In an effort to curb youth vaping, fruit flavours for e-cigarettes may be outlawed and additional tariffs levied.
As stated in the King’s Speech earlier on Tuesday, legislation allowing for stricter limitations was promised.
Vapes may need to be kept out of sight in stores as a result of the move, which may be applicable to the entire UK, and plain packaging may be implemented.
Additionally, ministers will be attempting to raise the smoking age of sale, as they pledged to do last month.
The plan is to raise the legal age to purchase tobacco products by one year starting in 2027.
That would mean that anyone under the age of 15 could never lawfully purchase tobacco products like cigarettes.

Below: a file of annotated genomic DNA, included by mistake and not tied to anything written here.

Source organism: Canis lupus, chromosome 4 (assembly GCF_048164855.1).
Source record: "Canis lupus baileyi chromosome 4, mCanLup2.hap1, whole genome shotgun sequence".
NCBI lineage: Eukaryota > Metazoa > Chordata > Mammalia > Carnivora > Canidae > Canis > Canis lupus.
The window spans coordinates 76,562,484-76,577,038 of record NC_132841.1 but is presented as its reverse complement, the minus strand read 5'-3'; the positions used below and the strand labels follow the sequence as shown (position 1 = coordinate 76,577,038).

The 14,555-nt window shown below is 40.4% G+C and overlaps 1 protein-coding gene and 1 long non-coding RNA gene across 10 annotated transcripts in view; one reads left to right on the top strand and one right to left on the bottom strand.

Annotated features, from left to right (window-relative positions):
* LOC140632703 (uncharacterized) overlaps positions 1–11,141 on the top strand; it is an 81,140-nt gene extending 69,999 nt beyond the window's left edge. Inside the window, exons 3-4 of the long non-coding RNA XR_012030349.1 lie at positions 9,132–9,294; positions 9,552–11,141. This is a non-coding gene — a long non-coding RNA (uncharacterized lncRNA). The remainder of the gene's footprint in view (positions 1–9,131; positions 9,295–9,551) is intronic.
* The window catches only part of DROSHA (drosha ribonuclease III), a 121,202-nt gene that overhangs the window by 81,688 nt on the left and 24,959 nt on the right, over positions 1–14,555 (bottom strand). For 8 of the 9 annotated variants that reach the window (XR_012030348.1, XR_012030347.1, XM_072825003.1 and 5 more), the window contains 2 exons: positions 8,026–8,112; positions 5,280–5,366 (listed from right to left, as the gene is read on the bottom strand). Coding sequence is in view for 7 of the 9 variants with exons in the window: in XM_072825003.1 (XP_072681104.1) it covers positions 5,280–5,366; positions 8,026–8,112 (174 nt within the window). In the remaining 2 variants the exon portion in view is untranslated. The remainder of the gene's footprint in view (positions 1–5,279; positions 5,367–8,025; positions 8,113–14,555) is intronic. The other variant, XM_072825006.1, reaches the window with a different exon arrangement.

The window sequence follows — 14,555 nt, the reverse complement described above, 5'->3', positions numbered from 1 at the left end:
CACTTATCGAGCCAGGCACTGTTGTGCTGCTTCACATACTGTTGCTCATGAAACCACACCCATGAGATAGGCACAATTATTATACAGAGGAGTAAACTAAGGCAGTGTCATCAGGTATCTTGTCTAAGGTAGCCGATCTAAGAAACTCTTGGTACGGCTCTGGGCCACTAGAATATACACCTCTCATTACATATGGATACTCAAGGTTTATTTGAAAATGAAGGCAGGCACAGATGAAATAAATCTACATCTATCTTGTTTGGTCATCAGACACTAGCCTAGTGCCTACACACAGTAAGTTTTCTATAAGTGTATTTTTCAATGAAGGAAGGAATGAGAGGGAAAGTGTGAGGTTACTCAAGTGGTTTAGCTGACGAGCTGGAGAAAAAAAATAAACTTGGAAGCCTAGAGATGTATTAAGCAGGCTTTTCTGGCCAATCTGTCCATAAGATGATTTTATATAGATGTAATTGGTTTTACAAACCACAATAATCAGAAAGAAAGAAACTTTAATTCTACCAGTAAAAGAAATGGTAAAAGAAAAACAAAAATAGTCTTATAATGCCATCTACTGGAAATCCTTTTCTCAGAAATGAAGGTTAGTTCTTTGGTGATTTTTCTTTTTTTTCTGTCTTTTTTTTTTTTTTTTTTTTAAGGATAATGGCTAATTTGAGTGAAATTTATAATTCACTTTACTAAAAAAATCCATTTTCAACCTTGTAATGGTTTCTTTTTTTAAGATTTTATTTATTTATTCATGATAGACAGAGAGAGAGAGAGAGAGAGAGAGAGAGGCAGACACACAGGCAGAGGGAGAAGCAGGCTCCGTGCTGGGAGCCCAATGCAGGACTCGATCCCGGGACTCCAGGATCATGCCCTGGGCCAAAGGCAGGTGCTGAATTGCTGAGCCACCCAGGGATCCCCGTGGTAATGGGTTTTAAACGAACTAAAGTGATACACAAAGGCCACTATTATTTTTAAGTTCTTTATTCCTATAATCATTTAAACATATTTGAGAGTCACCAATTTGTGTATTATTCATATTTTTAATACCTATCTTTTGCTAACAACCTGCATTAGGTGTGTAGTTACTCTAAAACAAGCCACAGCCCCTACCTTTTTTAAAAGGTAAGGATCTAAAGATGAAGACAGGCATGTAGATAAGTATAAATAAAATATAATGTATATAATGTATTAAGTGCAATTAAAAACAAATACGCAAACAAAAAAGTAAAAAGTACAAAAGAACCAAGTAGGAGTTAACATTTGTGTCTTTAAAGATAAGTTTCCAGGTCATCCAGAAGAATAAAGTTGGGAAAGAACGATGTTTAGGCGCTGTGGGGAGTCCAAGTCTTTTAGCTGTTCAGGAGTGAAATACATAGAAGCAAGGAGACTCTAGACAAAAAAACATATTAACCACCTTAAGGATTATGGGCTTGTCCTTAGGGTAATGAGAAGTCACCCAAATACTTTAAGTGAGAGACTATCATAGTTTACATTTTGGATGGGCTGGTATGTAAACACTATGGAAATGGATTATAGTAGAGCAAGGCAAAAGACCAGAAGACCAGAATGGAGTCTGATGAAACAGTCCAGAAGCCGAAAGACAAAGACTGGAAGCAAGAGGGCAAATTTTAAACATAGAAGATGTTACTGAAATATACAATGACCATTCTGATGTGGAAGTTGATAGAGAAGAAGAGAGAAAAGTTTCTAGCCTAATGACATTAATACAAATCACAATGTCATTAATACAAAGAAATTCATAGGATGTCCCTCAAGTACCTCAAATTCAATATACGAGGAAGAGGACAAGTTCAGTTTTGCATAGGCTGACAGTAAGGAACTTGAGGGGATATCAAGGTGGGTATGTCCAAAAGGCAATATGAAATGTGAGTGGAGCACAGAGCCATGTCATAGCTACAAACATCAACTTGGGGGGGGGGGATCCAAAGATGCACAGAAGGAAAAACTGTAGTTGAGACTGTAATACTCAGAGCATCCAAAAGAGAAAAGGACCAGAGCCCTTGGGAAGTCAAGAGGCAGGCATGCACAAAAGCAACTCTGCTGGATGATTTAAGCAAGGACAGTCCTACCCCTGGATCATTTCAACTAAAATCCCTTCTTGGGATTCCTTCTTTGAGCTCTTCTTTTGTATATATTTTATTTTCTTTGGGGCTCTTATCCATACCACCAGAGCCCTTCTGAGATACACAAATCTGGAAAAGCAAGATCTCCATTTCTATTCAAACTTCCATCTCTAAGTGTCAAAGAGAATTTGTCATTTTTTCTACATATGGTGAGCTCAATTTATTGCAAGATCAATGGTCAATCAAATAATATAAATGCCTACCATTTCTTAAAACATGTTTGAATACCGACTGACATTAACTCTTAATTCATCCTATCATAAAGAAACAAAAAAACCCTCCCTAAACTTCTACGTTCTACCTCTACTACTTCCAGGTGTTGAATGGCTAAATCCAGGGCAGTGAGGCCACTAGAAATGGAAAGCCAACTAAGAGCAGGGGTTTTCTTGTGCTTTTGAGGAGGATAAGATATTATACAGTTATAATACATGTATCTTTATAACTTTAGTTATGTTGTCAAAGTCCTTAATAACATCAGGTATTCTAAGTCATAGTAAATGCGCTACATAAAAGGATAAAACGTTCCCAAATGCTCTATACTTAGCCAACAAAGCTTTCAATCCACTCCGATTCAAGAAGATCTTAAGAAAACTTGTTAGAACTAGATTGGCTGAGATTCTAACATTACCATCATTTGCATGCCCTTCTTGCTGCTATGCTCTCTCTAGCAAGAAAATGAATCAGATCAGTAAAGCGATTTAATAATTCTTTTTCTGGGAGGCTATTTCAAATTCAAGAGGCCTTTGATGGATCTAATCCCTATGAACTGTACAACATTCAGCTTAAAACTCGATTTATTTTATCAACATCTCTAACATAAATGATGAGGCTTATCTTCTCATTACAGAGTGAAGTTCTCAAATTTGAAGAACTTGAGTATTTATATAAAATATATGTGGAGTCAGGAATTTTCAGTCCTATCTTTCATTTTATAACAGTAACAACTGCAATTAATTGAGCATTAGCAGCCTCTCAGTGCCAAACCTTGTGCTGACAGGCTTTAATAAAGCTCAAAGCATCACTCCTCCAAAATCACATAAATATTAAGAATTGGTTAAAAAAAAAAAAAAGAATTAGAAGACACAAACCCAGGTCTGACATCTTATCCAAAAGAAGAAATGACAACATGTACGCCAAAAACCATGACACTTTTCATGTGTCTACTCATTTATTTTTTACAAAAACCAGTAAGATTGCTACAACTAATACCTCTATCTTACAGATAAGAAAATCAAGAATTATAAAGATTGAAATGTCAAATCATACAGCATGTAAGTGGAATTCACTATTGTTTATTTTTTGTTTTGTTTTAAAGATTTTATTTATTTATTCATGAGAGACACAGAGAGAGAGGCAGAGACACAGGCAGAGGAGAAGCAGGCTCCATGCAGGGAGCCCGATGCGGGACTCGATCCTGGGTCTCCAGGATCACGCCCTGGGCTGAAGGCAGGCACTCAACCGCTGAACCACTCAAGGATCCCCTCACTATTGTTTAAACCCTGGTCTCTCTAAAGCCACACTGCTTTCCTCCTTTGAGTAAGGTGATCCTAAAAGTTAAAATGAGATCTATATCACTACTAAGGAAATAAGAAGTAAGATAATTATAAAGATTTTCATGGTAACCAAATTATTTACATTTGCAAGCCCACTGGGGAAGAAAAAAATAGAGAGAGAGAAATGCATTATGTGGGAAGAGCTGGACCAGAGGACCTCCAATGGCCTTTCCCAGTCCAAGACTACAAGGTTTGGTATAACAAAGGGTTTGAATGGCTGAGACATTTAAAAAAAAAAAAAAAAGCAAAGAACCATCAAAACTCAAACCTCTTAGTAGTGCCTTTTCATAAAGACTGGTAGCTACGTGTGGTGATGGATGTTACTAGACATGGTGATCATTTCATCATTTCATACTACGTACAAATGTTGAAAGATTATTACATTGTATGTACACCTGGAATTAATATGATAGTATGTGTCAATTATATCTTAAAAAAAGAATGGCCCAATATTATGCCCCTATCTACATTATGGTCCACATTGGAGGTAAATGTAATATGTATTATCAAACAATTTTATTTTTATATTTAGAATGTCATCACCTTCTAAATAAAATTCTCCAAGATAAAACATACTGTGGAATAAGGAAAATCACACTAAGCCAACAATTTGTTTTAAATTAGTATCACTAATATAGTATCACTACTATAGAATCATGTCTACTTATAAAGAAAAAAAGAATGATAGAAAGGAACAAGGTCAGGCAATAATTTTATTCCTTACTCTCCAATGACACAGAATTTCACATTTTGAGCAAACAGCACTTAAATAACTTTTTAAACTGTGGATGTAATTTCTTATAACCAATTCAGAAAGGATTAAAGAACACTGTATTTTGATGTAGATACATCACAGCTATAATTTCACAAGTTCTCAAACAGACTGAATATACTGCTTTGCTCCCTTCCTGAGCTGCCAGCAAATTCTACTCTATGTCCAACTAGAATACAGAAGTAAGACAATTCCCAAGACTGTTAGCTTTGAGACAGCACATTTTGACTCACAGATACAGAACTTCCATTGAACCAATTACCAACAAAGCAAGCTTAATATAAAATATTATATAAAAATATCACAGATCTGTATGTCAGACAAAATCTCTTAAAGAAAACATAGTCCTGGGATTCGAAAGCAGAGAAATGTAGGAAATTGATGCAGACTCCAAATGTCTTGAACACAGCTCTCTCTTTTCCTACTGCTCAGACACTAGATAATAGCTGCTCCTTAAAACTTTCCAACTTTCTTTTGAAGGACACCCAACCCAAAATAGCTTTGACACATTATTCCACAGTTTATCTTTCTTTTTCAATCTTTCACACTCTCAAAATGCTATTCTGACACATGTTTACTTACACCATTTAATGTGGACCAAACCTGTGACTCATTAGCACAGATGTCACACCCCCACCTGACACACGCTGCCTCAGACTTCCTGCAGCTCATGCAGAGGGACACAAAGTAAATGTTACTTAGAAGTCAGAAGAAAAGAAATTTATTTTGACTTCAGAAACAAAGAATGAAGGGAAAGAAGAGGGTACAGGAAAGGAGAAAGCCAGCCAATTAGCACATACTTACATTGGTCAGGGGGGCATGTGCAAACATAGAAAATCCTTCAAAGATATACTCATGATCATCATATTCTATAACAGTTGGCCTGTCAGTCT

The idea was proposed by Prime Minister Rishi Sunak a month ago, but he has assured MPs that they will have a free vote on it.
Illegal vapes have high levels of lead and nickel.
How risky is vaping, and why are young people using it a concern?
In the last two years, the percentage of 11 to 17-year-olds who vape has doubled to 7.6%.
Additionally, the government is presently seeking input on how to address the surge in youth vaping.
However, the King’s Speech, which outlined the government’s priorities for the upcoming year, disclosed that after the consultation process was over, legislation would be introduced to force a tightening of the regulations.
Limiting flavours to tobacco or tobacco and mint only; banning shop displays so vapes remain hidden, as is the case with cigarettes; introducing plain packaging to stop the use of cartoons and animal characters; and outlawing the use of disposable vapes are some of the measures being considered.
It is also suggested to impose an additional tax on e-cigarettes, on top of the value added tax (VAT), in order to drive up the cost of vapes.
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